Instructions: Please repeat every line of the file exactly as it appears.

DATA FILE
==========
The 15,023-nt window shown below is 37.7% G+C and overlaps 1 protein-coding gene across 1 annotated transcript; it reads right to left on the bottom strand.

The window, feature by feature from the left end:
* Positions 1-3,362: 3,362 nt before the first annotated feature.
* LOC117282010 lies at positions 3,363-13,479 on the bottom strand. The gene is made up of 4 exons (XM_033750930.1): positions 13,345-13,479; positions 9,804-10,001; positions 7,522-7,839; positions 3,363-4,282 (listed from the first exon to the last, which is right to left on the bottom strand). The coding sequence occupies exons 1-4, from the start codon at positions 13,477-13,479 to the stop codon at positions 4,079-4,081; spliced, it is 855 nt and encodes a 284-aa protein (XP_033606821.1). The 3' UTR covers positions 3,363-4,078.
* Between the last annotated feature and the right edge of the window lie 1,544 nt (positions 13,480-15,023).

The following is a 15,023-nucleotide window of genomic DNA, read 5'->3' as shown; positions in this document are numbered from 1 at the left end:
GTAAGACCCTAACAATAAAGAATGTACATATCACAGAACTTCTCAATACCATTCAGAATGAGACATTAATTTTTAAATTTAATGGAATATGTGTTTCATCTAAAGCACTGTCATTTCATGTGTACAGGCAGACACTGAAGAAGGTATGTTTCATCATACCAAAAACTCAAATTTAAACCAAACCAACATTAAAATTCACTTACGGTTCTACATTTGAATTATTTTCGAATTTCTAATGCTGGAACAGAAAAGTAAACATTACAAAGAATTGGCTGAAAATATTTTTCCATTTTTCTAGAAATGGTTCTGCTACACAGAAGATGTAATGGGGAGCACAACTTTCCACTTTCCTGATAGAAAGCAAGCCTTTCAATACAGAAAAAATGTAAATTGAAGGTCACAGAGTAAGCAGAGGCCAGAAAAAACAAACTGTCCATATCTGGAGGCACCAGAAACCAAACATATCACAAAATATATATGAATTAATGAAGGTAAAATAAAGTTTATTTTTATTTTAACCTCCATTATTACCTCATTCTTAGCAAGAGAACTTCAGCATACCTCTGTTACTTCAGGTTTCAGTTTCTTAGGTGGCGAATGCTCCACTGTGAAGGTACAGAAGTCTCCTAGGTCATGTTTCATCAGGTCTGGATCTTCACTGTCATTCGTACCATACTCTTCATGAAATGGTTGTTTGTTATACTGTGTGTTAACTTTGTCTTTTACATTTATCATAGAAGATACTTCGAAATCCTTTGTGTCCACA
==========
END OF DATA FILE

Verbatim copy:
The 15,023-nt window shown below is 37.7% G+C and overlaps 1 protein-coding gene across 1 annotated transcript; it reads right to left on the bottom strand.

The window, feature by feature from the left end:
* Positions 1-3,362: 3,362 nt before the first annotated feature.
* LOC117282010 lies at positions 3,363-13,479 on the bottom strand. The gene is made up of 4 exons (XM_033750930.1): positions 13,345-13,479; positions 9,804-10,001; positions 7,522-7,839; positions 3,363-4,282 (listed from the first exon to the last, which is right to left on the bottom strand). The coding sequence occupies exons 1-4, from the start codon at positions 13,477-13,479 to the stop codon at positions 4,079-4,081; spliced, it is 855 nt and encodes a 284-aa protein (XP_033606821.1). The 3' UTR covers positions 3,363-4,078.
* Between the last annotated feature and the right edge of the window lie 1,544 nt (positions 13,480-15,023).

The following is a 15,023-nucleotide window of genomic DNA, read 5'->3' as shown; positions in this document are numbered from 1 at the left end:
GTAAGACCCTAACAATAAAGAATGTACATATCACAGAACTTCTCAATACCATTCAGAATGAGACATTAATTTTTAAATTTAATGGAATATGTGTTTCATCTAAAGCACTGTCATTTCATGTGTACAGGCAGACACTGAAGAAGGTATGTTTCATCATACCAAAAACTCAAATTTAAACCAAACCAACATTAAAATTCACTTACGGTTCTACATTTGAATTATTTTCGAATTTCTAATGCTGGAACAGAAAAGTAAACATTACAAAGAATTGGCTGAAAATATTTTTCCATTTTTCTAGAAATGGTTCTGCTACACAGAAGATGTAATGGGGAGCACAACTTTCCACTTTCCTGATAGAAAGCAAGCCTTTCAATACAGAAAAAATGTAAATTGAAGGTCACAGAGTAAGCAGAGGCCAGAAAAAACAAACTGTCCATATCTGGAGGCACCAGAAACCAAACATATCACAAAATATATATGAATTAATGAAGGTAAAATAAAGTTTATTTTTATTTTAACCTCCATTATTACCTCATTCTTAGCAAGAGAACTTCAGCATACCTCTGTTACTTCAGGTTTCAGTTTCTTAGGTGGCGAATGCTCCACTGTGAAGGTACAGAAGTCTCCTAGGTCATGTTTCATCAGGTCTGGATCTTCACTGTCATTCGTACCATACTCTTCATGAAATGGTTGTTTGTTATACTGTGTGTTAACTTTGTCTTTTACATTTATCATAGAAGATACTTCGAAATCCTTTGTGTCCACA